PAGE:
By Jeni Miller
Following the directive of the Synod’s 2013 convention, the LCMS Commission on Theology and Church Relations (CTCR) is ready to publish a first draft of the revised “Explanation” to Luther’s Small Catechism as part of the project to update the 1991 edition of the Catechism Explanation.
“After three years of work, we are happy that a field-test edition of an updated Luther’s Small Catechism with Explanation will soon be published,” said the Rev. Larry Vogel, associate executive director of the CTCR. “It’s been almost 25 years since Synod revised its most important instructional tool.”
A few noteworthy revisions to the explanation include:
- several hundred more biblical references and narratives than the previous volume.
- numerous references to the Large Catechism and other writings in The Book of Concord.
- solid application that seeks to address contemporary questions and topics.
- frequent “apologetic” notes and comments that provide both a scriptural and reason-focused, natural law-based foundation for moral and social teachings.
- adaptability for use as a missionary and/or instructional tool, basis for thematic Bible classes, guide for individual or family devotions, and even as a quick reference for sermon preparation.
According to the Rev. Dr. Joel Lehenbauer, executive director of the CTCR and chairman of the Catechism Revision Committee, “Our drafting committee worked with several priorities for the revised draft: (1) build on and be faithful to Luther’s foundational work in the Small Catechism; (2) provide strong biblical support, with key verses to be treasured and committed to memory and key biblical narratives to illustrate each catechetical theme; (3) stimulate further exploration of core Christian teaching; (4) offer a flexible tool that can be used by and for adults as well as children; (5) promote and encourage devotional use of the catechism; and (6) be responsive to suggestions made in earlier surveys of the Synod.”
Since the goal of field-testing for the revised “Explanation” is improvement, recipients will have the opportunity to share reactions, comments and suggestions via a link that will be shared in the cover letter that accompanies the mailing and an e-blast that will be published at the time of the mailing.
Reviewers will have until Oct. 31 (Reformation Day), 2016, to share their thoughts on the revised work as a whole, as well as the updates and additions to the sections on each chief part. As church workers and congregations are reviewing, testing and utilizing this revised draft, they’re encouraged to consider:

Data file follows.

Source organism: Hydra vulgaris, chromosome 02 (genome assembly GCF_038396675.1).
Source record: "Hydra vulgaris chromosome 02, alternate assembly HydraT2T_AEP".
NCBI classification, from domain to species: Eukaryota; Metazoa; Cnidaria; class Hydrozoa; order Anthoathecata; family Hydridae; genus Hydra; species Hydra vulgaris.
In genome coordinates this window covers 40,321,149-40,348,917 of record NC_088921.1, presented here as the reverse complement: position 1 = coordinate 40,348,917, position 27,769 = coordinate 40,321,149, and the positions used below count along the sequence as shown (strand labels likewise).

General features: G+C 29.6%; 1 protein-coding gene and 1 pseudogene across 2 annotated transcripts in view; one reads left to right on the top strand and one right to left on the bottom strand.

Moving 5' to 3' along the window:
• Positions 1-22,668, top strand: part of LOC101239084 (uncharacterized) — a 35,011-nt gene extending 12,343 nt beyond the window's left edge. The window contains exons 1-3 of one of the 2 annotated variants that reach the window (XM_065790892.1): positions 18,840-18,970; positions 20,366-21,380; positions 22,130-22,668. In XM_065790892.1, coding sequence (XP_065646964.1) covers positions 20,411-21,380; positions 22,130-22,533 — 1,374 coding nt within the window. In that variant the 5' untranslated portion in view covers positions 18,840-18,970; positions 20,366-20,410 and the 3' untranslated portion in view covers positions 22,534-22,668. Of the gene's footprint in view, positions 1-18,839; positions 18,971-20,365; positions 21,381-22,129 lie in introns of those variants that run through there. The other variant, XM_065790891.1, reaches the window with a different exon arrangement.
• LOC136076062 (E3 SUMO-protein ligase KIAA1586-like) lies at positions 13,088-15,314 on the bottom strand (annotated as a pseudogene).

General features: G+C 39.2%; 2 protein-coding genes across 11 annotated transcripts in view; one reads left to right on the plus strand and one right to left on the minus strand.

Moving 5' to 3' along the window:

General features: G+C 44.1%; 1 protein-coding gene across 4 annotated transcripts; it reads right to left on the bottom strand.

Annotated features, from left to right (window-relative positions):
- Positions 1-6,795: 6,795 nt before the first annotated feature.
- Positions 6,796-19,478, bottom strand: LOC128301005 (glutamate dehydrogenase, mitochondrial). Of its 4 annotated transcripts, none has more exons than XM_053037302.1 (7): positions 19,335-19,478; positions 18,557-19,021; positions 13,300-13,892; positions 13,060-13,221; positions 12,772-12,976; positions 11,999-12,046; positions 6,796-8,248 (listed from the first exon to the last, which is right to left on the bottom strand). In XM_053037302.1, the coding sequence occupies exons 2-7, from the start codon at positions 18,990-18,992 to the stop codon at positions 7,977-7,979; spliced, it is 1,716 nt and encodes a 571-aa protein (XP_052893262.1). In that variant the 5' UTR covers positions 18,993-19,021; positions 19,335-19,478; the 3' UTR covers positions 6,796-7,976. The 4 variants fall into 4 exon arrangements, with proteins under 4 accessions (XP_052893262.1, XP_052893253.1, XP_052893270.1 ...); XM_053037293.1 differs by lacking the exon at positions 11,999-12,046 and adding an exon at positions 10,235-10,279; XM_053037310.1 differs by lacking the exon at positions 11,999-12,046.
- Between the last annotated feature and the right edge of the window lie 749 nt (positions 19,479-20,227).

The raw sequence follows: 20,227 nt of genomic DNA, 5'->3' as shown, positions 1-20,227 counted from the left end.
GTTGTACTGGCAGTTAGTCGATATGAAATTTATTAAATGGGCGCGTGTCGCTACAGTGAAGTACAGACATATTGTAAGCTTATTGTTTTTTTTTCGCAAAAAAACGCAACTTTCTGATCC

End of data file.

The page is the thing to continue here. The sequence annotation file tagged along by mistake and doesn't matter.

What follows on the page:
- the relevance and clarity of questions and answers.
- applicability and value of supporting Scripture references and narratives.
- communicability of the language used — its simplicity and clarity.
- adequacy regarding contemporary issues and concerns.
“The catechism is perhaps the best example of theology that is both doctrinally faithful and a superb aid in the Church’s mission,” noted Vogel. “It provides a practical tool for new believers as well as a ‘confessional framework’ for thinking as a Lutheran Christian.”
The 2013 LCMS convention adopted Resolution 3-13A “To Update Synod’s Catechetical Materials.” Only the “Explanation” was to be revised, not the actual Small Catechism itself, in order to address new questions and circumstances, taking into account responses to a series of earlier surveys that solicited input on the 1991 “Explanation” and suggestions for improvement.
As noted in Lehenbauer’s preface to the field-test draft, “After final revisions, the “Explanation” will go through doctrinal review. It is our prayer that the completed revision will then be published in the [Reformation’s] 500th anniversary year of 2017.”
Deaconess Jeni Miller (email@example.com) is a freelance writer and member of Lutheran Church of the Ascension in Atlanta.
Posted June 30, 2016